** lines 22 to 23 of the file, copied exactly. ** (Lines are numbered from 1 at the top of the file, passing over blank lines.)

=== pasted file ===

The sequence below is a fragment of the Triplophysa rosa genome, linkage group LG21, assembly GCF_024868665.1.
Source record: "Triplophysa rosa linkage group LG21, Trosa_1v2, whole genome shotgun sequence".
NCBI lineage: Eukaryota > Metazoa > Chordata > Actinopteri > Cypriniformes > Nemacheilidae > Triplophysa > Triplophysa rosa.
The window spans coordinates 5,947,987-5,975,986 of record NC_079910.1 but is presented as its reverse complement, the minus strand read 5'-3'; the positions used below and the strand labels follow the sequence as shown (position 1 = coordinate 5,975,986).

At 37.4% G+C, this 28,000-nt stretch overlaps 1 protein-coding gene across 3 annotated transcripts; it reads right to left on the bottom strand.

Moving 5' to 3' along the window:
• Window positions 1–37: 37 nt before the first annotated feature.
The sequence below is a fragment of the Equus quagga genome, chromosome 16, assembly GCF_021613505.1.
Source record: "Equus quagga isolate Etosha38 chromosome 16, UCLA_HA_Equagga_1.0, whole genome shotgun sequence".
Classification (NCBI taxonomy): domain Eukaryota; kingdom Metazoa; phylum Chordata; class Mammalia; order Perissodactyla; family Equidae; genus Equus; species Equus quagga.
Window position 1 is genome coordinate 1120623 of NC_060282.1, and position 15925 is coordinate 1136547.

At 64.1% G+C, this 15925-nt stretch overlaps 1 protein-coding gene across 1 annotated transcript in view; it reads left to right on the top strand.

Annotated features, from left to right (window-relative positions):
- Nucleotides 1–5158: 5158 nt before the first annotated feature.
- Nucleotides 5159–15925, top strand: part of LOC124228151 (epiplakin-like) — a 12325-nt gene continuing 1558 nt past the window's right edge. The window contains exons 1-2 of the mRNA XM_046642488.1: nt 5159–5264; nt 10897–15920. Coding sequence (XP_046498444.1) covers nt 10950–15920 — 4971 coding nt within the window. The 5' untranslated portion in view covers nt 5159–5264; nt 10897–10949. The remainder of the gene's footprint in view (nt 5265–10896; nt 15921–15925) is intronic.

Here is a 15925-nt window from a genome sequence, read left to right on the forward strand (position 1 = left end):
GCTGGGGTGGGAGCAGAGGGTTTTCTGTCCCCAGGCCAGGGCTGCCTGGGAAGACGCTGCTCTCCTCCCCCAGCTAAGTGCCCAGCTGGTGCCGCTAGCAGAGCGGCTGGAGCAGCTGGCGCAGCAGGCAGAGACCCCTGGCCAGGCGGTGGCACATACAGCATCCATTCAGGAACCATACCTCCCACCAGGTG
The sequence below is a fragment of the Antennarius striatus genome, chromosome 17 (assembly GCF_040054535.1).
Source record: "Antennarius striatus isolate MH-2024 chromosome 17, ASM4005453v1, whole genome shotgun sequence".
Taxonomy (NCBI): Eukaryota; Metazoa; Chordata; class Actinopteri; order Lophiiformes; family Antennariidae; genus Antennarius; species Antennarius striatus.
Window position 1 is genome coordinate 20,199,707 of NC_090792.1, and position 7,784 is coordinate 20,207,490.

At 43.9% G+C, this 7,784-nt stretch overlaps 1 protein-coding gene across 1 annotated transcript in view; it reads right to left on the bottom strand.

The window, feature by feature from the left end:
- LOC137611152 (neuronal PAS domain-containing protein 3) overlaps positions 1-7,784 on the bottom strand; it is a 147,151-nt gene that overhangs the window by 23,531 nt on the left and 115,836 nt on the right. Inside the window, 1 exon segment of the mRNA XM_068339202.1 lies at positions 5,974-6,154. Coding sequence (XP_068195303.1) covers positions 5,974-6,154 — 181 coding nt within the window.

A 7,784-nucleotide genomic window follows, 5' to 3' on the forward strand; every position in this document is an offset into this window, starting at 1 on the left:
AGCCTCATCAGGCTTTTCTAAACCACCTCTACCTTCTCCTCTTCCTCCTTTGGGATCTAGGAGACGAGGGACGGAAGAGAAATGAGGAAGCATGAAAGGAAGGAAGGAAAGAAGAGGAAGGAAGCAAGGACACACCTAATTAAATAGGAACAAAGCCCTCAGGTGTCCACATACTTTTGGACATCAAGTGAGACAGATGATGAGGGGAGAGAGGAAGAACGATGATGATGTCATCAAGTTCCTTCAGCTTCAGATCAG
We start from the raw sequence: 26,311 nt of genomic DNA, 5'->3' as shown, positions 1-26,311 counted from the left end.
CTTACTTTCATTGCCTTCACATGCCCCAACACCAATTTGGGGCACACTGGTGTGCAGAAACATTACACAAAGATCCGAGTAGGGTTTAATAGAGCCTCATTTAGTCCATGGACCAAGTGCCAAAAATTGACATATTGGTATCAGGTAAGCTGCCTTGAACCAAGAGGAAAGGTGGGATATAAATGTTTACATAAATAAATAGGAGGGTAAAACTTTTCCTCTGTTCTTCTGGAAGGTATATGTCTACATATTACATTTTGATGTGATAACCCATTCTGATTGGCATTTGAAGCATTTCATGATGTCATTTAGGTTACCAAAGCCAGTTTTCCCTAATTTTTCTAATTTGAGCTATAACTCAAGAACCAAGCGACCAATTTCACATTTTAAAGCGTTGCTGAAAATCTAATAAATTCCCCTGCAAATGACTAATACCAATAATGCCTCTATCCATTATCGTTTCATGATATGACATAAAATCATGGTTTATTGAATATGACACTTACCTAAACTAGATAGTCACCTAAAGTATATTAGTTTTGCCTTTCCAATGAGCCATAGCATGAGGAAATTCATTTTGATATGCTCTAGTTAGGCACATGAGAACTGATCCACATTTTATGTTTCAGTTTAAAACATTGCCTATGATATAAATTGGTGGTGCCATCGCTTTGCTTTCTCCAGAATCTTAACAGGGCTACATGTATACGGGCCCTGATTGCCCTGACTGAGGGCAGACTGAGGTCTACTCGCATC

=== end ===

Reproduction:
At 43.9% G+C, this 7,784-nt stretch overlaps 1 protein-coding gene across 1 annotated transcript in view; it reads right to left on the bottom strand.

The window, feature by feature from the left end: